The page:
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Artwork Details

Qing dynasty, Yongzheng reign (1723 - 1735)
porcelain with glaze
4 1/2 in. (11.43 cm)
Promised gift of William C. Weese, M.D., LSA ‘65

On Display

Not currently on display


Subject Matter:

Qilin, Wade-Giles ch't-lin, in Chinese mythology, the unicorn whose rare appearance often coincides with the imminent birth or death of a sage or illustrious ruler. (The name is a combination of the two characters qi “male,” and lin, “female.”) A qilin has a single horn on its forehead, a yellow belly, a multicoloured back, the body of a deer, and the tail of an ox. Gentle of disposition, it never walks on verdant grass or eats living vegetation.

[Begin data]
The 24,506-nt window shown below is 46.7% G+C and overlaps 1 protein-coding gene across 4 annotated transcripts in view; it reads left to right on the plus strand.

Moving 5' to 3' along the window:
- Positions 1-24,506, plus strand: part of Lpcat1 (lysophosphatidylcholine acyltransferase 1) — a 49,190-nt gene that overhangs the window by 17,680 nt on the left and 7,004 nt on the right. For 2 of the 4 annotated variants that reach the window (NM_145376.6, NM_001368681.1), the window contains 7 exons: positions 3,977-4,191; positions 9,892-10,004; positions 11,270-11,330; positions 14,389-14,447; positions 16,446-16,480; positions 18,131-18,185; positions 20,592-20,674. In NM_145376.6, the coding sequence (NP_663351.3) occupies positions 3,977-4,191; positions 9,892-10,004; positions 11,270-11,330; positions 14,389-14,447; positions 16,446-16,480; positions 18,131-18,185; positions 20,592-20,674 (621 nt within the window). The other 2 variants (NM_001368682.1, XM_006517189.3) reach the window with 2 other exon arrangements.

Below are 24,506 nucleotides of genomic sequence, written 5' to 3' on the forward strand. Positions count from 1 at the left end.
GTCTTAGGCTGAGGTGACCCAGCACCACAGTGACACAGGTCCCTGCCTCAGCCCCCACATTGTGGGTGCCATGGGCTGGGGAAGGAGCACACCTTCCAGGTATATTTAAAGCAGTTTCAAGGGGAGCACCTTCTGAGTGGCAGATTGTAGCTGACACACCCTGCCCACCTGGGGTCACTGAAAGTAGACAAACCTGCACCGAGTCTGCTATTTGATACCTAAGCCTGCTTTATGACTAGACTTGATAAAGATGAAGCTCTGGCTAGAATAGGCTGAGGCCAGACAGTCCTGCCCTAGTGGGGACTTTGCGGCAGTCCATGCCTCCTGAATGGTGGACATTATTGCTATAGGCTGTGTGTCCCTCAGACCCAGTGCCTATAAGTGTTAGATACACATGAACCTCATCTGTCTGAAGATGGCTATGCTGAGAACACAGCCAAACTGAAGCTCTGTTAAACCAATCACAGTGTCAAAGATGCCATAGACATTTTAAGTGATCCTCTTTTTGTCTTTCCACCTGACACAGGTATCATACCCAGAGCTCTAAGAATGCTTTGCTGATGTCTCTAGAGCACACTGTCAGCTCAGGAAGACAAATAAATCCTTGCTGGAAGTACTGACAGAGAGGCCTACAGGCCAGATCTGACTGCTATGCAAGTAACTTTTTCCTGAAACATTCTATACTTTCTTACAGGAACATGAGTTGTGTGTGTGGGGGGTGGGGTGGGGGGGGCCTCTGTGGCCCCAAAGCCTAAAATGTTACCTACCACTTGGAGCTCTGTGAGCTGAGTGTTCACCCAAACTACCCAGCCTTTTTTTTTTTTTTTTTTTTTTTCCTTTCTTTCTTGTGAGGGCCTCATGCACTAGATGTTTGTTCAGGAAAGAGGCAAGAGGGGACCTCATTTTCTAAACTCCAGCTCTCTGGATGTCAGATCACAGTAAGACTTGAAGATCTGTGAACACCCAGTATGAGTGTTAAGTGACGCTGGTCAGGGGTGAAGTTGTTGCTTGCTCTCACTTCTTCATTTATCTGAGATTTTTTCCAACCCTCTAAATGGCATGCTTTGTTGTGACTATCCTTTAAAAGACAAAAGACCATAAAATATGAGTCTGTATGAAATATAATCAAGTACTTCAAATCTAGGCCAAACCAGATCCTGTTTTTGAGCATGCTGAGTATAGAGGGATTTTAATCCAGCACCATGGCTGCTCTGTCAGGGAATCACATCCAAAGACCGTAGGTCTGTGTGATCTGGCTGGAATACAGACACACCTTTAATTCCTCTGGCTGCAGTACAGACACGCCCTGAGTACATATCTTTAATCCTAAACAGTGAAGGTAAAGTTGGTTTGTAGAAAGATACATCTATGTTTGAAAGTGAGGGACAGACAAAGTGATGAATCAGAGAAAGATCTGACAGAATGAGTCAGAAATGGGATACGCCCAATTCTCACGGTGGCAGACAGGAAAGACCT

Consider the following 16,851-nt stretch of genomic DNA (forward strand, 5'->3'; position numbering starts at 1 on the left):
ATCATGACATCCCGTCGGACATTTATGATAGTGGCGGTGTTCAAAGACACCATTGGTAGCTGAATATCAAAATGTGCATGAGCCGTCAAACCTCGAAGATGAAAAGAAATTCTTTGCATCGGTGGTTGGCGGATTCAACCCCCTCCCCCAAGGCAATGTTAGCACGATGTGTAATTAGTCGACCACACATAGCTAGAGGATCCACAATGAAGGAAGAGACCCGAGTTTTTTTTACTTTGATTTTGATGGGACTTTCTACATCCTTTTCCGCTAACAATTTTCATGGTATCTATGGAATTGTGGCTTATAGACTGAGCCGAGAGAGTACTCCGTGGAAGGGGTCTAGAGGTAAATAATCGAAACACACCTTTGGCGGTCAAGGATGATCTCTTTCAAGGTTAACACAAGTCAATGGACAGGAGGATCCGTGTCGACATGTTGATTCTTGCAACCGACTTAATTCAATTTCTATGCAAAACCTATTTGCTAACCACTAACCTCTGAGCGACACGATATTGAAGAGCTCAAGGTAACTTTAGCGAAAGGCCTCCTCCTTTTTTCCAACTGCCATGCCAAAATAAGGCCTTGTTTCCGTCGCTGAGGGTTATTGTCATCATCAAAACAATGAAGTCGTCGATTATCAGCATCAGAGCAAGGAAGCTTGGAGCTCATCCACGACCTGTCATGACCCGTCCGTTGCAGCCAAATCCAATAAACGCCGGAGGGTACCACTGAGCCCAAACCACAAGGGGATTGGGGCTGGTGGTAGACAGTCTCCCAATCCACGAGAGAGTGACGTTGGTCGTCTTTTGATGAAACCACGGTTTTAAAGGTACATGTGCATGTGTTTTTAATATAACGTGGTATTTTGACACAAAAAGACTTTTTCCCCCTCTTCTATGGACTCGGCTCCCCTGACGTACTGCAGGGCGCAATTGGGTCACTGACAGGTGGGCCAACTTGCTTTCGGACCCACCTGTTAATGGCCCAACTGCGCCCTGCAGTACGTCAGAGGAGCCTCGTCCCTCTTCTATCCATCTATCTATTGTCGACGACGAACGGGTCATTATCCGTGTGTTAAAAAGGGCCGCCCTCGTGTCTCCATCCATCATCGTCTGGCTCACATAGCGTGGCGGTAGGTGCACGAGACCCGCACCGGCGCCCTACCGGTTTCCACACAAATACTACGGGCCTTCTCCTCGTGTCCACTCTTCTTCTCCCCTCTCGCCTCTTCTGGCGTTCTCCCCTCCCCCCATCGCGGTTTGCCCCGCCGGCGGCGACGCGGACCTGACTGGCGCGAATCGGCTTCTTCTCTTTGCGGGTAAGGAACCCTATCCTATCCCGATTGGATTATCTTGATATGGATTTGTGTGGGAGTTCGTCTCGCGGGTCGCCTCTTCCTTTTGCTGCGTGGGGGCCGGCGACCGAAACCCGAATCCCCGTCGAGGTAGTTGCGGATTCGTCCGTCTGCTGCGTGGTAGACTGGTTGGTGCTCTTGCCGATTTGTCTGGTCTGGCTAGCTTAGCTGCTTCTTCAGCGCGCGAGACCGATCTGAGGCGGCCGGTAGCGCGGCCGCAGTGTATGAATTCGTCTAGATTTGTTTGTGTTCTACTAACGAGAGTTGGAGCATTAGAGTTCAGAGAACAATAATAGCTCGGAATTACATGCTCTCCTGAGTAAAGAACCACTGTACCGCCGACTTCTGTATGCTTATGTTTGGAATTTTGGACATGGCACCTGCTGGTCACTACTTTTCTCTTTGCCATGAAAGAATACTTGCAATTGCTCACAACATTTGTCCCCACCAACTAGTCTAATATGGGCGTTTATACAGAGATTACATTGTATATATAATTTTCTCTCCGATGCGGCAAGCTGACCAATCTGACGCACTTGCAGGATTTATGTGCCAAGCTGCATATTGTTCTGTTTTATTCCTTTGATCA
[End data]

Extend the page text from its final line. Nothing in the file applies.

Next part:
The first qilin is said to have appeared in the garden of the legendary Huangdi (Yellow Emperor) in 2697 BCE. Some three centuries later a pair of qilin were reported in the capital of Emperor Yao. Both events bore testimony to the benevolent nature of the rulers.

Physical Description:

A pale green, square base, expanding at the sides sides, with a Qilin on the top portion. There is a Yongzhen reign mark.

Usage Rights:

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